News

“That’s Bare Peng”: Driving Lessons At Trent

Nottingham Trent University has announced it is hosting a driving test centre jointly run with the Driving Standards Agency. The scheme has been set up to broaden students’ skills base.

Nottingham Trent is the first university in the UK that has offered such a programme. The driving centre is open to NTU students and members of the general public.

On the NTU website, they said: “Bookings have now opened for the new test centres after Roads Minister Stephen Hammond gave the go ahead for the trial.

“From March 2013 tests will be operational two days a week at the centres located at Clarendon Street, on the University’s City site, and at the Clifton campus. The trial is expected to last three to six months and the tests will be conducted by DSA examiners”.

Stephen Hammond has said: “The trial will help us understand how we can best provide a service for driving test candidates using universities. I am delighted that Nottingham Trent University is leading the way on opening up their sites not only to students but also the general public.

This builds on our recent announcement to conduct driving tests from branches of Halfords and DSA is also in discussion with areas of the Fire and Rescue Service.”

The Government has expressed interest in diversifying the ways motoring skills and qualifications are obtained and achieved in the UK, with greater emphasis on wider community cooperation and understanding.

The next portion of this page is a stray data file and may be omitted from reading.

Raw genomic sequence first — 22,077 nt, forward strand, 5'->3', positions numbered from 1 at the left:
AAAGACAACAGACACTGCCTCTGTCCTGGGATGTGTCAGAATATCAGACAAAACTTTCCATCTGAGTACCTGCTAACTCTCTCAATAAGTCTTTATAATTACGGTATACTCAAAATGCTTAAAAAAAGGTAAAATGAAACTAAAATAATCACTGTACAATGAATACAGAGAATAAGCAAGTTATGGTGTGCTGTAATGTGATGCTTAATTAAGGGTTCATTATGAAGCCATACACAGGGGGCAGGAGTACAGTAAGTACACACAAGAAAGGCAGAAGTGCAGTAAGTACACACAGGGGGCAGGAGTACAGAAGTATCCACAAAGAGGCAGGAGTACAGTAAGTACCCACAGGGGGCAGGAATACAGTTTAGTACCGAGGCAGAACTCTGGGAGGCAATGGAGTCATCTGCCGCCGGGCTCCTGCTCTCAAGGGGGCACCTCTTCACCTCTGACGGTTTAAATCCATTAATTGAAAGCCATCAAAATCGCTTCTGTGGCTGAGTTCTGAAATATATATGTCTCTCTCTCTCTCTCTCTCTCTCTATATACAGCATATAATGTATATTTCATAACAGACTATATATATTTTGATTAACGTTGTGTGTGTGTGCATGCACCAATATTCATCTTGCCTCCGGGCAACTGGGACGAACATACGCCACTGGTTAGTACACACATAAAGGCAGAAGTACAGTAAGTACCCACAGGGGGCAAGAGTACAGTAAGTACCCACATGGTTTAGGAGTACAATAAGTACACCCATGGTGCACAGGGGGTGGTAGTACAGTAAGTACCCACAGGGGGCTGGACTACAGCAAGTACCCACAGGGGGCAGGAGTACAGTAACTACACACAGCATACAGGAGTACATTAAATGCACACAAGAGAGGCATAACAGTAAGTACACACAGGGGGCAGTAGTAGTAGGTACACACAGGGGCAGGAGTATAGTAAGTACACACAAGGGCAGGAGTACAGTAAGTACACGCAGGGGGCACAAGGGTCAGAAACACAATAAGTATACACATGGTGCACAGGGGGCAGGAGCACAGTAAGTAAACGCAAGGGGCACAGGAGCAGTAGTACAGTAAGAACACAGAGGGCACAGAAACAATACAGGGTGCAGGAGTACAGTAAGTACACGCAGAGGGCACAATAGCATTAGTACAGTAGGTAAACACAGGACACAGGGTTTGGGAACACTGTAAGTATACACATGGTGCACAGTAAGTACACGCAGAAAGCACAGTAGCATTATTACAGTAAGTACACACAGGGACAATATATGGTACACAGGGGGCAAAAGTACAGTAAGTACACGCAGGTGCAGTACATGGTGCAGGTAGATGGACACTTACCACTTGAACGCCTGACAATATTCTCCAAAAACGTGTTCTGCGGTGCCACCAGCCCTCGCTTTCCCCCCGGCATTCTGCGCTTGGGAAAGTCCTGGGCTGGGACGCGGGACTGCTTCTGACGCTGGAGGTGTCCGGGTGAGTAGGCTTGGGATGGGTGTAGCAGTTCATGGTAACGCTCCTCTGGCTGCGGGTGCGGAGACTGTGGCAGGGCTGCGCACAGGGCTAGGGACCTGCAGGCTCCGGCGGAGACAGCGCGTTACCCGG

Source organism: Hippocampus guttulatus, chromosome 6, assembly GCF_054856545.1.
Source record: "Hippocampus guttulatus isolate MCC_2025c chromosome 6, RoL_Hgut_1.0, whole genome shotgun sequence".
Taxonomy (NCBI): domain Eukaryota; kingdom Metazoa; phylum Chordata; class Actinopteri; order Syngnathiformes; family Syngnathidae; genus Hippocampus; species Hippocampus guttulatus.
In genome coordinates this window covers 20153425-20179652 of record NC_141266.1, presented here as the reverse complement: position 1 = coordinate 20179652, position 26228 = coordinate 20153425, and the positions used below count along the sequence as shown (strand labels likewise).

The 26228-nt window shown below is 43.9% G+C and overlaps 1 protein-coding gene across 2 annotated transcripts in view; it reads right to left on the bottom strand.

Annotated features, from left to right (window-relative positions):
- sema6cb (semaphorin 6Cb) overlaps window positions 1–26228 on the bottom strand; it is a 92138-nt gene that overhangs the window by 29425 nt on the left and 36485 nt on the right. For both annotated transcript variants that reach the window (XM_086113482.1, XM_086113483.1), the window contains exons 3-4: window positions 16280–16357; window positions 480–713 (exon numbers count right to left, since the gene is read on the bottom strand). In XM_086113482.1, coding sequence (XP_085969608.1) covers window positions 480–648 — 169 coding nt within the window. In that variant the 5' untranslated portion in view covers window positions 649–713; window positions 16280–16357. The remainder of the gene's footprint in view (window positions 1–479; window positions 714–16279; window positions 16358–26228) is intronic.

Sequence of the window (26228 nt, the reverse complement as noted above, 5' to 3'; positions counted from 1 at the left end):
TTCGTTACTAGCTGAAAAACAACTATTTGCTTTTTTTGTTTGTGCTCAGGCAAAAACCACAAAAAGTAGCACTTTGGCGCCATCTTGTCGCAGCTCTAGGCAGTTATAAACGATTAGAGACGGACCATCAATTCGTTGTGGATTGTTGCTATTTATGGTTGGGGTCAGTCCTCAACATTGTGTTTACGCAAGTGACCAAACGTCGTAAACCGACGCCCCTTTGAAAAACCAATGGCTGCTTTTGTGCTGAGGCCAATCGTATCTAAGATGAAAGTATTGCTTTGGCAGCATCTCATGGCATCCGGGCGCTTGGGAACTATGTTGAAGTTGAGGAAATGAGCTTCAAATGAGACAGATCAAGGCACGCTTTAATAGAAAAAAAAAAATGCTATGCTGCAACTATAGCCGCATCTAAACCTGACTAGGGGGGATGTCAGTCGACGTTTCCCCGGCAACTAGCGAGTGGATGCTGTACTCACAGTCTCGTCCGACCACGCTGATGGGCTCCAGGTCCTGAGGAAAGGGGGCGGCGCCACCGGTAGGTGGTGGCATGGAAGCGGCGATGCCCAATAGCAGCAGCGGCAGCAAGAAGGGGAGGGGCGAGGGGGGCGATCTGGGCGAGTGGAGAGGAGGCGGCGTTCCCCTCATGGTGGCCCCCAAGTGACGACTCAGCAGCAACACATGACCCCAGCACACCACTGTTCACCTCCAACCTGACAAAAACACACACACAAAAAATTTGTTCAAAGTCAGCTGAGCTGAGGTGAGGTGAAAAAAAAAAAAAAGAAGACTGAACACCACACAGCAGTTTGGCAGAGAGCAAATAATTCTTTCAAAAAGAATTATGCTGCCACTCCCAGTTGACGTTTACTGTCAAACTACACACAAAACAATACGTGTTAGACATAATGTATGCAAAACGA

A first year psychology student from Nottingham Trent told Impact “that’s bare peng”. She added “a lot of employers want to see driving as one of their credentials. It is great that NTU are expanding the skills of their students”.

However this trial has not affected the traditional establishments that offer such programmes. Both RAC and Red continue to charge up to £24 per driving lesson.

Hadi Harb

Categories
News
One Comment
  • ADI
    9 March 2013 at 22:34
    Leave a Reply

    By the end of the trial period the average pass rate will be BELOW the national average. Why? Because the students will purchase the cheapest lessons and the quality of tuition will be commensurate with that low lesson price. Sad but true, as proven by research elsewhere in the country. Cheap driving instructors flock around universities like wasps to a jam jar. They do this because they know that hard-up students are gullible enough to buy cheap goods and have no regard for quality. When they have bought half a dozen driving tests – failing time and time again they realise they ‘got what they paid for’ from the instructors.

  • Leave a Reply